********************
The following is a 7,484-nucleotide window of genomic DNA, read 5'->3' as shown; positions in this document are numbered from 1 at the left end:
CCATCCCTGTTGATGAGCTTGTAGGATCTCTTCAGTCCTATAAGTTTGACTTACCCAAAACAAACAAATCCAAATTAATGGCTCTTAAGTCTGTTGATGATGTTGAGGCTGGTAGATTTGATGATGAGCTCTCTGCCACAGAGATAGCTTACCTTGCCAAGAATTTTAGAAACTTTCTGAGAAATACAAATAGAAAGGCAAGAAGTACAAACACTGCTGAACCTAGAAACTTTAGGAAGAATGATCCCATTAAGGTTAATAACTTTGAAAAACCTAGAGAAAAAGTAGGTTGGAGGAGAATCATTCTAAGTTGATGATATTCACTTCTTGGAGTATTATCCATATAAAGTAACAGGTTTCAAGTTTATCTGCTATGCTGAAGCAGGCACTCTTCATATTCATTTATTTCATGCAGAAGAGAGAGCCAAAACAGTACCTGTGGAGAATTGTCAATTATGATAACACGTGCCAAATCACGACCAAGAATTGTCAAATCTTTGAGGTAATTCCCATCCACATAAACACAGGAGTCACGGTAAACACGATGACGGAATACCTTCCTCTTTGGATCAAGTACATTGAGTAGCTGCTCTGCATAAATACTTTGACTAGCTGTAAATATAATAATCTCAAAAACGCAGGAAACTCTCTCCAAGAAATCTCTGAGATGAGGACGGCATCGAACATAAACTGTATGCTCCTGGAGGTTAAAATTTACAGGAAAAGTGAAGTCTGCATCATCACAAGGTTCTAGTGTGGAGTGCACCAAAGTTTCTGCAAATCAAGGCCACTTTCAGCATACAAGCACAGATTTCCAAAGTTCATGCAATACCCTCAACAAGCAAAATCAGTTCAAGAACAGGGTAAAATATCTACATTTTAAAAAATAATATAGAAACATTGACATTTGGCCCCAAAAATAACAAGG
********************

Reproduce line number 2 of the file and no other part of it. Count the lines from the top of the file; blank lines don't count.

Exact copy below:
CCATCCCTGTTGATGAGCTTGTAGGATCTCTTCAGTCCTATAAGTTTGACTTACCCAAAACAAACAAATCCAAATTAATGGCTCTTAAGTCTGTTGATGATGTTGAGGCTGGTAGATTTGATGATGAGCTCTCTGCCACAGAGATAGCTTACCTTGCCAAGAATTTTAGAAACTTTCTGAGAAATACAAATAGAAAGGCAAGAAGTACAAACACTGCTGAACCTAGAAACTTTAGGAAGAATGATCCCATTAAGGTTAATAACTTTGAAAAACCTAGAGAAAAAGTAGGTTGGAGGAGAATCATTCTAAGTTGATGATATTCACTTCTTGGAGTATTATCCATATAAAGTAACAGGTTTCAAGTTTATCTGCTATGCTGAAGCAGGCACTCTTCATATTCATTTATTTCATGCAGAAGAGAGAGCCAAAACAGTACCTGTGGAGAATTGTCAATTATGATAACACGTGCCAAATCACGACCAAGAATTGTCAAATCTTTGAGGTAATTCCCATCCACATAAACACAGGAGTCACGGTAAACACGATGACGGAATACCTTCCTCTTTGGATCAAGTACATTGAGTAGCTGCTCTGCATAAATACTTTGACTAGCTGTAAATATAATAATCTCAAAAACGCAGGAAACTCTCTCCAAGAAATCTCTGAGATGAGGACGGCATCGAACATAAACTGTATGCTCCTGGAGGTTAAAATTTACAGGAAAAGTGAAGTCTGCATCATCACAAGGTTCTAGTGTGGAGTGCACCAAAGTTTCTGCAAATCAAGGCCACTTTCAGCATACAAGCACAGATTTCCAAAGTTCATGCAATACCCTCAACAAGCAAAATCAGTTCAAGAACAGGGTAAAATATCTACATTTTAAAAAATAATATAGAAACATTGACATTTGGCCCCAAAAATAACAAGG